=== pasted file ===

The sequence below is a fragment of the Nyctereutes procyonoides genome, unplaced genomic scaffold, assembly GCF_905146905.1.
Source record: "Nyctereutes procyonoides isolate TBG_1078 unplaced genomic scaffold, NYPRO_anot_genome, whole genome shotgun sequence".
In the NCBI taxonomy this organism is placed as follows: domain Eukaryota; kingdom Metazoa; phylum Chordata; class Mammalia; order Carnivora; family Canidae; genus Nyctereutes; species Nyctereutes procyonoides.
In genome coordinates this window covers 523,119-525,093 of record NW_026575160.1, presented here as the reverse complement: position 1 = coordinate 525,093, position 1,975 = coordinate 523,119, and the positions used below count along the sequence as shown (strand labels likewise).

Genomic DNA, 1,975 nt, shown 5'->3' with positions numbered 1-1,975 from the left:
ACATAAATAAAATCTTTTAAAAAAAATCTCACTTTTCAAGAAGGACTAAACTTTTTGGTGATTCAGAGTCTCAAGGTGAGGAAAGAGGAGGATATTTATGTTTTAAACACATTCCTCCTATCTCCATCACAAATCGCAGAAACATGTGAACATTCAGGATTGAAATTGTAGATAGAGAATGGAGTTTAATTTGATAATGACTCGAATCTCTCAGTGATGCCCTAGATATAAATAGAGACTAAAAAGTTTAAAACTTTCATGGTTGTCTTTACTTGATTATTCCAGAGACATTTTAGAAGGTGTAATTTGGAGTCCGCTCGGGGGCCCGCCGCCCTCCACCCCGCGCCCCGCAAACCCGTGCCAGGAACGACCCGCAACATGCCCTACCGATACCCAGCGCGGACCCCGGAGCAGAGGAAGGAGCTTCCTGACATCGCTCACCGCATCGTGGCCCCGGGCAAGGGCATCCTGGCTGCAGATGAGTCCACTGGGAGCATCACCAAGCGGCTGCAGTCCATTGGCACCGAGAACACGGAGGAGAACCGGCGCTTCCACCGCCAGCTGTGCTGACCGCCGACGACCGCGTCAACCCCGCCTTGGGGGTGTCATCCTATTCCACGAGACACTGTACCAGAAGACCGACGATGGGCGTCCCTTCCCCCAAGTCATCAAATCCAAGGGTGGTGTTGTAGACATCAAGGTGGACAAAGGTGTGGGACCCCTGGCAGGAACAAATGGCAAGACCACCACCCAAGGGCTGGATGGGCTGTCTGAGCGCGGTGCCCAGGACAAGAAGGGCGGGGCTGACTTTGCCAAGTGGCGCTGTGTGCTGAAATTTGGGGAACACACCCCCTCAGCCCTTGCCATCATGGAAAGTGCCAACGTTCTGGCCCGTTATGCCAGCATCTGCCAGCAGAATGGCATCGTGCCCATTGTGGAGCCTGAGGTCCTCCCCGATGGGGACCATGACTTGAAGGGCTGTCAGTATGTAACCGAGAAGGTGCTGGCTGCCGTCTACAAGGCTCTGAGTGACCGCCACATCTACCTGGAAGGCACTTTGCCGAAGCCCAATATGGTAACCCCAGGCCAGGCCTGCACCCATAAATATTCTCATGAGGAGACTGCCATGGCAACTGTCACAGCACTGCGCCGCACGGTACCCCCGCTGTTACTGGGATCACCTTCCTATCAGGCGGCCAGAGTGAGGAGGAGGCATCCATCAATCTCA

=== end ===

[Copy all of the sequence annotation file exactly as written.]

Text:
The sequence below is a fragment of the Nyctereutes procyonoides genome, unplaced genomic scaffold, assembly GCF_905146905.1.
Source record: "Nyctereutes procyonoides isolate TBG_1078 unplaced genomic scaffold, NYPRO_anot_genome, whole genome shotgun sequence".
In the NCBI taxonomy this organism is placed as follows: domain Eukaryota; kingdom Metazoa; phylum Chordata; class Mammalia; order Carnivora; family Canidae; genus Nyctereutes; species Nyctereutes procyonoides.
In genome coordinates this window covers 523,119-525,093 of record NW_026575160.1, presented here as the reverse complement: position 1 = coordinate 525,093, position 1,975 = coordinate 523,119, and the positions used below count along the sequence as shown (strand labels likewise).

Genomic DNA, 1,975 nt, shown 5'->3' with positions numbered 1-1,975 from the left:
ACATAAATAAAATCTTTTAAAAAAAATCTCACTTTTCAAGAAGGACTAAACTTTTTGGTGATTCAGAGTCTCAAGGTGAGGAAAGAGGAGGATATTTATGTTTTAAACACATTCCTCCTATCTCCATCACAAATCGCAGAAACATGTGAACATTCAGGATTGAAATTGTAGATAGAGAATGGAGTTTAATTTGATAATGACTCGAATCTCTCAGTGATGCCCTAGATATAAATAGAGACTAAAAAGTTTAAAACTTTCATGGTTGTCTTTACTTGATTATTCCAGAGACATTTTAGAAGGTGTAATTTGGAGTCCGCTCGGGGGCCCGCCGCCCTCCACCCCGCGCCCCGCAAACCCGTGCCAGGAACGACCCGCAACATGCCCTACCGATACCCAGCGCGGACCCCGGAGCAGAGGAAGGAGCTTCCTGACATCGCTCACCGCATCGTGGCCCCGGGCAAGGGCATCCTGGCTGCAGATGAGTCCACTGGGAGCATCACCAAGCGGCTGCAGTCCATTGGCACCGAGAACACGGAGGAGAACCGGCGCTTCCACCGCCAGCTGTGCTGACCGCCGACGACCGCGTCAACCCCGCCTTGGGGGTGTCATCCTATTCCACGAGACACTGTACCAGAAGACCGACGATGGGCGTCCCTTCCCCCAAGTCATCAAATCCAAGGGTGGTGTTGTAGACATCAAGGTGGACAAAGGTGTGGGACCCCTGGCAGGAACAAATGGCAAGACCACCACCCAAGGGCTGGATGGGCTGTCTGAGCGCGGTGCCCAGGACAAGAAGGGCGGGGCTGACTTTGCCAAGTGGCGCTGTGTGCTGAAATTTGGGGAACACACCCCCTCAGCCCTTGCCATCATGGAAAGTGCCAACGTTCTGGCCCGTTATGCCAGCATCTGCCAGCAGAATGGCATCGTGCCCATTGTGGAGCCTGAGGTCCTCCCCGATGGGGACCATGACTTGAAGGGCTGTCAGTATGTAACCGAGAAGGTGCTGGCTGCCGTCTACAAGGCTCTGAGTGACCGCCACATCTACCTGGAAGGCACTTTGCCGAAGCCCAATATGGTAACCCCAGGCCAGGCCTGCACCCATAAATATTCTCATGAGGAGACTGCCATGGCAACTGTCACAGCACTGCGCCGCACGGTACCCCCGCTGTTACTGGGATCACCTTCCTATCAGGCGGCCAGAGTGAGGAGGAGGCATCCATCAATCTCA